FIELD: a fusion of art, science and nature
Press release issued: 17 February 2004
A strange sight will be spontaneously lighting up in a field outside of Bristol until Saturday, March 6.
The bulbs are 'planted' across the site at the foot of an electricity pylon, and pick up the waste emission from the overhead power line. The performance each evening is hard to anticipate since it is heavily dependent on the weather. In all the best traditions of land art, it is conditional on the variations of the great outdoors and requires its audience to be patient.
Professor Denis Henshaw, whose study of the health effects of close proximity to power lines is internationally recognised, commenting on FIELD, said: 'It's very creative and it illustrates graphically that power lines do indeed have these electrical fields around them. Even when bulbs are on the way out, and start flashing or flickering in their sockets, they still light up under the power lines.'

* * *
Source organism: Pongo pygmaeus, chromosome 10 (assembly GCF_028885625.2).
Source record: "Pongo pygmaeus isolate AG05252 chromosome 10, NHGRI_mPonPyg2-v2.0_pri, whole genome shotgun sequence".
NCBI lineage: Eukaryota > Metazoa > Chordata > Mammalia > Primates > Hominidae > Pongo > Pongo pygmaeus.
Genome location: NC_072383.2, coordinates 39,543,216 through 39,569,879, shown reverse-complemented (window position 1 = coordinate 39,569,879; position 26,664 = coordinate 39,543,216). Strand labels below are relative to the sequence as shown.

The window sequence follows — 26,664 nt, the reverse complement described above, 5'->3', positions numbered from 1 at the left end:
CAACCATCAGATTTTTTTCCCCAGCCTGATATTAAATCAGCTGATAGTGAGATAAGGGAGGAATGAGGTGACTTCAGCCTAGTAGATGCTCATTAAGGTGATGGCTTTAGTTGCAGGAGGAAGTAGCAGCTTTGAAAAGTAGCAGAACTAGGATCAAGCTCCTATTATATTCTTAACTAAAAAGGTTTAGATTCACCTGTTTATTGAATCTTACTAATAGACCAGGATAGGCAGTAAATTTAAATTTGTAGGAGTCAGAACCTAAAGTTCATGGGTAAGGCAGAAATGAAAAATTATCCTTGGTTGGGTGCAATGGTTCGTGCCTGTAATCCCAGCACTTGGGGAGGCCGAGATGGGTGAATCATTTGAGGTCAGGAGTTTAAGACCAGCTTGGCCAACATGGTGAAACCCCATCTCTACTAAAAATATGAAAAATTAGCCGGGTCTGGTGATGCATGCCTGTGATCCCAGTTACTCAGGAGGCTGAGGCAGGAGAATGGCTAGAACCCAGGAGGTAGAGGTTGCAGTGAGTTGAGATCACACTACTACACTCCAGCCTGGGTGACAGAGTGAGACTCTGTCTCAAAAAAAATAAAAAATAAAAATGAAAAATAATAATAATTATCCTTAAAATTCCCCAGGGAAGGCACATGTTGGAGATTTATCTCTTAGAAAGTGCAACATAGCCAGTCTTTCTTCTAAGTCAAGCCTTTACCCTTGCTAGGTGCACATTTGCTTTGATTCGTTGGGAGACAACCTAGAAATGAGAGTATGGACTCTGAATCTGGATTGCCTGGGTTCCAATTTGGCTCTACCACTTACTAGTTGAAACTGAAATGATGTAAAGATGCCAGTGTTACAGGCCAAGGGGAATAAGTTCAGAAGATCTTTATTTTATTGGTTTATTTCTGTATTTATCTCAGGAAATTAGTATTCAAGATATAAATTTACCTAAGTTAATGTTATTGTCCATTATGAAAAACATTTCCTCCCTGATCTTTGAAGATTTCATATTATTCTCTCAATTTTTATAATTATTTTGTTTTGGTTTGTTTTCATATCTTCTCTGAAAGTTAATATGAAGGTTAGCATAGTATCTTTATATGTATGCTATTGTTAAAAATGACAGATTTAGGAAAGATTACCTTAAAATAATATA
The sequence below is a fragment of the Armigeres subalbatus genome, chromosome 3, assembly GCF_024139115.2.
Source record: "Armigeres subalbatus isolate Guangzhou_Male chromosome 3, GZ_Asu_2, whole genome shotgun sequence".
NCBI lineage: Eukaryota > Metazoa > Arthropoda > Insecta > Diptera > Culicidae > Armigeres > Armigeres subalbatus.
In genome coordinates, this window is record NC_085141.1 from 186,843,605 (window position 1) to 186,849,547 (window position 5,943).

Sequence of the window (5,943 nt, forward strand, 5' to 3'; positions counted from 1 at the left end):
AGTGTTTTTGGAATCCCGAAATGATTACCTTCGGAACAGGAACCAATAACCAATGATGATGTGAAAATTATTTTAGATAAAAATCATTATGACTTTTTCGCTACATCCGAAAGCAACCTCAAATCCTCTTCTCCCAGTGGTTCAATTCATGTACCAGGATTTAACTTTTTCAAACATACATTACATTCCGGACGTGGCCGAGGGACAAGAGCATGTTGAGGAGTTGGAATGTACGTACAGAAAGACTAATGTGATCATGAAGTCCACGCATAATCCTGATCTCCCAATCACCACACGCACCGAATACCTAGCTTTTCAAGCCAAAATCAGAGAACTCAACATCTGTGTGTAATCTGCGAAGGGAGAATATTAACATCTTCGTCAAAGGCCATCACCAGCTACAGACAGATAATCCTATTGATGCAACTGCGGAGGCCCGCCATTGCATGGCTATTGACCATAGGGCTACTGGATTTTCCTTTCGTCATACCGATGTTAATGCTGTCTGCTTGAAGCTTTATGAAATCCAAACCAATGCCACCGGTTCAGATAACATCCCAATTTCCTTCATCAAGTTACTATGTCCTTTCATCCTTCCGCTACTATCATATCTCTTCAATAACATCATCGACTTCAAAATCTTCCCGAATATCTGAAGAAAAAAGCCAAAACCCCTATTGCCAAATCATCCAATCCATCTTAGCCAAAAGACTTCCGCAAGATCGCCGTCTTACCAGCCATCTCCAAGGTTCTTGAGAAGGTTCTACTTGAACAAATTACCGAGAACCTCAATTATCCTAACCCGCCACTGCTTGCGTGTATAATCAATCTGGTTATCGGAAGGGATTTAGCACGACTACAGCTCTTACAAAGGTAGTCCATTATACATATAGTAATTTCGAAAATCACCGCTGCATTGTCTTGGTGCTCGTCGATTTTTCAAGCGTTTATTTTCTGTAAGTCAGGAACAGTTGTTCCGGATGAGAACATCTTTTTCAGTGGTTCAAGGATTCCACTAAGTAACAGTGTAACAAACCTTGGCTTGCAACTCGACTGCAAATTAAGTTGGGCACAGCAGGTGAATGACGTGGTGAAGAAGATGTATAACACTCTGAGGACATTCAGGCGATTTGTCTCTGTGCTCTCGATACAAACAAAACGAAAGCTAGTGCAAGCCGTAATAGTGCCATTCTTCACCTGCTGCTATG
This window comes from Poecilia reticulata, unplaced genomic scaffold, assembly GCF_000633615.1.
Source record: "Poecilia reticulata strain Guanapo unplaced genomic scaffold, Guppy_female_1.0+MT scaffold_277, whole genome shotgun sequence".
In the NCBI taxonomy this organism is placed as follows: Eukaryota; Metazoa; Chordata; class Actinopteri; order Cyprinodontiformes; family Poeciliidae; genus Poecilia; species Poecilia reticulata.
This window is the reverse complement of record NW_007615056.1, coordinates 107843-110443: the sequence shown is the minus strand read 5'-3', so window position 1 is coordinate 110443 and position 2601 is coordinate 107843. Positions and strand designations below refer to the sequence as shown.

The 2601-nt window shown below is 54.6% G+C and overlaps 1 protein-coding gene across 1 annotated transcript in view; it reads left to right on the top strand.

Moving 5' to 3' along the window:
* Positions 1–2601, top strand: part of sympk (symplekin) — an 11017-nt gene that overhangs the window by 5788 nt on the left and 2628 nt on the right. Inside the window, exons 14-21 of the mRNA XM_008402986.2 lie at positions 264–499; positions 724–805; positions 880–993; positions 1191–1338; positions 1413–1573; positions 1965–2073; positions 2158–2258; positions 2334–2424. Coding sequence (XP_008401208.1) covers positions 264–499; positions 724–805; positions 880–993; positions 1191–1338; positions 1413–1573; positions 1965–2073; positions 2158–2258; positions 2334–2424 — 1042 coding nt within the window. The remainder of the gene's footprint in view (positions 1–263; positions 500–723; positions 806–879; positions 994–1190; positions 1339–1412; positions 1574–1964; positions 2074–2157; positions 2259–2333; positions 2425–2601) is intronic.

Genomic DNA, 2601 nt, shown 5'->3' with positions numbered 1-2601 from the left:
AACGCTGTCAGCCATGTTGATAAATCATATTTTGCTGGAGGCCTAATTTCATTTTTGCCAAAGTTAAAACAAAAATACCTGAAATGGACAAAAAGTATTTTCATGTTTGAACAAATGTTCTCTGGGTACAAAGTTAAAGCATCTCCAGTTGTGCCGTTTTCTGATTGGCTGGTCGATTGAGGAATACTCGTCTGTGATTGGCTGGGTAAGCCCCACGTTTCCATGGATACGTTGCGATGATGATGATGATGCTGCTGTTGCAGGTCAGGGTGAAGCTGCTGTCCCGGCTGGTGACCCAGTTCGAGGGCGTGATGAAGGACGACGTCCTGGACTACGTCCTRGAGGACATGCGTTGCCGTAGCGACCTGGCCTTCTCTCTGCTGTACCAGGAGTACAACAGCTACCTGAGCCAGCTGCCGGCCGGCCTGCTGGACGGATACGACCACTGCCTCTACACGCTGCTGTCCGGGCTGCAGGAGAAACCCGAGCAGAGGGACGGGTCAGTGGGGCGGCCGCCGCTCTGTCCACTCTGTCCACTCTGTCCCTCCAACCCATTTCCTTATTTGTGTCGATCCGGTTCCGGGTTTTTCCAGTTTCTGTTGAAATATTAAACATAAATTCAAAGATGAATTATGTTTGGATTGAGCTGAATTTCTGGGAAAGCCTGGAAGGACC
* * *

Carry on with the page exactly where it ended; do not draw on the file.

There's an interactive element to all this, too, for those who go to the site itself. 'You affect the lights by your proximity', explains Richard Box, 'because you're a much better conductor than a glass tube. And there's sound as well as light - a crackling that corresponds to the flashing of the lights. There's a certain smell too, and your hair stands slightly on end.'
The exhibition is on until Saturday, March 6 from 5 to 8 pm.
Members of the public wishing to see FIELD are requested to arrive before sunset, wear outdoor clothing and footwear and bring a torch for the way home.
To get to FIELD at junction 18 of the M4 take the A46 towards Bath. The car park is 300 yards on your right. From the car park it is a 10-minute walk west and then south along the Cotswold Way. Directions will be signposted.
Richard Box was awarded a Leverhulme Grant in 2002 to become the Department of Physics' third artist in residence.